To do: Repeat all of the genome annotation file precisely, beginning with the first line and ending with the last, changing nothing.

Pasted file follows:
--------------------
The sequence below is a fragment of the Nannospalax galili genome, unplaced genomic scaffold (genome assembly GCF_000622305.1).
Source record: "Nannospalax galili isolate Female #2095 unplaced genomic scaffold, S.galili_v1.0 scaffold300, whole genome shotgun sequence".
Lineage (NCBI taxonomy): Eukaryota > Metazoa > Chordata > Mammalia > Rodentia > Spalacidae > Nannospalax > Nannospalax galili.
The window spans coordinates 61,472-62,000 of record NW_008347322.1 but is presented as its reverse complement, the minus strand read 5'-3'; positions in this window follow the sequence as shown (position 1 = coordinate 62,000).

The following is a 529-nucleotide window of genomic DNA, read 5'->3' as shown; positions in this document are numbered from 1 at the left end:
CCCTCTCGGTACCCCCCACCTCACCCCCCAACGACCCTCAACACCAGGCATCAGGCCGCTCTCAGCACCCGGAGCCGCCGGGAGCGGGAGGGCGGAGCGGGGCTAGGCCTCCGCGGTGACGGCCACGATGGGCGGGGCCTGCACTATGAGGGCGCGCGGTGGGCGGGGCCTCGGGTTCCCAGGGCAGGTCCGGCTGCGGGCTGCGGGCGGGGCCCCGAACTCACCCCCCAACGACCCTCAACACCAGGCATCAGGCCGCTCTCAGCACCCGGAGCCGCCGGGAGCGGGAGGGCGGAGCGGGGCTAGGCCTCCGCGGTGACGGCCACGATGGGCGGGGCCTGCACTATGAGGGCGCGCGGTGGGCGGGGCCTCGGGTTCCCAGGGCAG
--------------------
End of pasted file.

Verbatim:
The sequence below is a fragment of the Nannospalax galili genome, unplaced genomic scaffold (genome assembly GCF_000622305.1).
Source record: "Nannospalax galili isolate Female #2095 unplaced genomic scaffold, S.galili_v1.0 scaffold300, whole genome shotgun sequence".
Lineage (NCBI taxonomy): Eukaryota > Metazoa > Chordata > Mammalia > Rodentia > Spalacidae > Nannospalax > Nannospalax galili.
The window spans coordinates 61,472-62,000 of record NW_008347322.1 but is presented as its reverse complement, the minus strand read 5'-3'; positions in this window follow the sequence as shown (position 1 = coordinate 62,000).

The following is a 529-nucleotide window of genomic DNA, read 5'->3' as shown; positions in this document are numbered from 1 at the left end:
CCCTCTCGGTACCCCCCACCTCACCCCCCAACGACCCTCAACACCAGGCATCAGGCCGCTCTCAGCACCCGGAGCCGCCGGGAGCGGGAGGGCGGAGCGGGGCTAGGCCTCCGCGGTGACGGCCACGATGGGCGGGGCCTGCACTATGAGGGCGCGCGGTGGGCGGGGCCTCGGGTTCCCAGGGCAGGTCCGGCTGCGGGCTGCGGGCGGGGCCCCGAACTCACCCCCCAACGACCCTCAACACCAGGCATCAGGCCGCTCTCAGCACCCGGAGCCGCCGGGAGCGGGAGGGCGGAGCGGGGCTAGGCCTCCGCGGTGACGGCCACGATGGGCGGGGCCTGCACTATGAGGGCGCGCGGTGGGCGGGGCCTCGGGTTCCCAGGGCAG